Fatigue in Multiple Sclerosis Patients Worsened by Sleep Apnea

Written by Manny Erlich on May 1, 2014. Posted in Sleep Disorders

People diagnosed with Multiple Sclerosis (MS) already have enough to deal with, including fatigue. But researchers are finding that the presence of obstructive sleep apnea can make fatigue even more prevalent. Because sleep apnea is a common occurrence for those with MS, it has a great impact on their quality of life by exacerbating a symptom that’s very debilitating.

A study was conducted at Ann Arbor’s University of Michigan Multiple Sclerosis & Sleep Disorders Centers. Of those studies, one-fifth were diagnosed with obstructive sleep apnea (OSA) and one-half were considered to be at a high risk for developing the condition. Sleep apnea places additional health risk on those with MS because it compromises health and the individual’s quality of life. As a chronic illness causing further debilitation to MS sufferers, it’s vital that OSA be diagnosed in a timely manner.

Doctors at the American Academy of Sleep Medicine recommend that people with MS who suspect they suffer from a form of sleep apnea should seek a referral to a sleep medicine physician. Likewise, our upcoming Sleep Center Directory can assist individuals with MS in getting the diagnosis and treatment they need.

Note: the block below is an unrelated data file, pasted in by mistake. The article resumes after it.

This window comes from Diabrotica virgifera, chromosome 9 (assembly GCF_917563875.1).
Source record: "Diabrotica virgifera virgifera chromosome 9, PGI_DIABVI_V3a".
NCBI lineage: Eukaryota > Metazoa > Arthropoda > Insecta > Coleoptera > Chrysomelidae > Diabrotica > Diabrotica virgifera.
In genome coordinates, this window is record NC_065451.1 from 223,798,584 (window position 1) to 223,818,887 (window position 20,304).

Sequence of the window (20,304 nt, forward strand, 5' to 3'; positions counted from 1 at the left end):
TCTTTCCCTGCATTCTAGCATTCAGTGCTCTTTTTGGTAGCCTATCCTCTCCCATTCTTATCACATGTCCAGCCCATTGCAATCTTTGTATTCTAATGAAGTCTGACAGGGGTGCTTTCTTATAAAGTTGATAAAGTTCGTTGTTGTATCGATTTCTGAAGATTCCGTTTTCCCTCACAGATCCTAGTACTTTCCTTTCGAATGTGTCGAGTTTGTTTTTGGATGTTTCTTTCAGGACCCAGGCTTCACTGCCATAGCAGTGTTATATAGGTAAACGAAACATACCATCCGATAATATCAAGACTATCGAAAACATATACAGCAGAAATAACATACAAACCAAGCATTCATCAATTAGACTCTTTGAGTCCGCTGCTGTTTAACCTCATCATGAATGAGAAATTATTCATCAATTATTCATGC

The team of doctors involved in the study at the University of Michigan Sleep Disorders Center selected their subjects through a questionnaire on sleep and four instruments created to assess daytime sleepiness, severity of insomnia and severity of fatigue. Medical records of the people participating in the study also revealed the clinical characteristics that could help predict the person’s risk of OSA or fatigue.

As explained by the American Academy of Sleep Medicine, the chronic condition of sleep apnea involves periodic stoppage of or decreased airflow as the individual sleeps. While the muscles relax, the soft tissue located at the back of the person’s throat can collapse, causing a blockage to the upper airway. Many people suffering with this condition are known to snore loudly. In addition to having OSA diagnosed and treated, there are also many options for dealing with snoring so the individual and his or her loved one can get a better night’s sleep.

Because sleep apnea is a condition that’s under-recognized in MS sufferers, doctors and researchers want to raise awareness and encourage those with the condition to be tested for sleep apnea. Approximately 400,000 people in the US have multiple sclerosis, with 12 percent of them diagnosed with sleep apnea.

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Manny Erlich

International Foundation of Employee Benefits - Certified Employee Benefits Specialist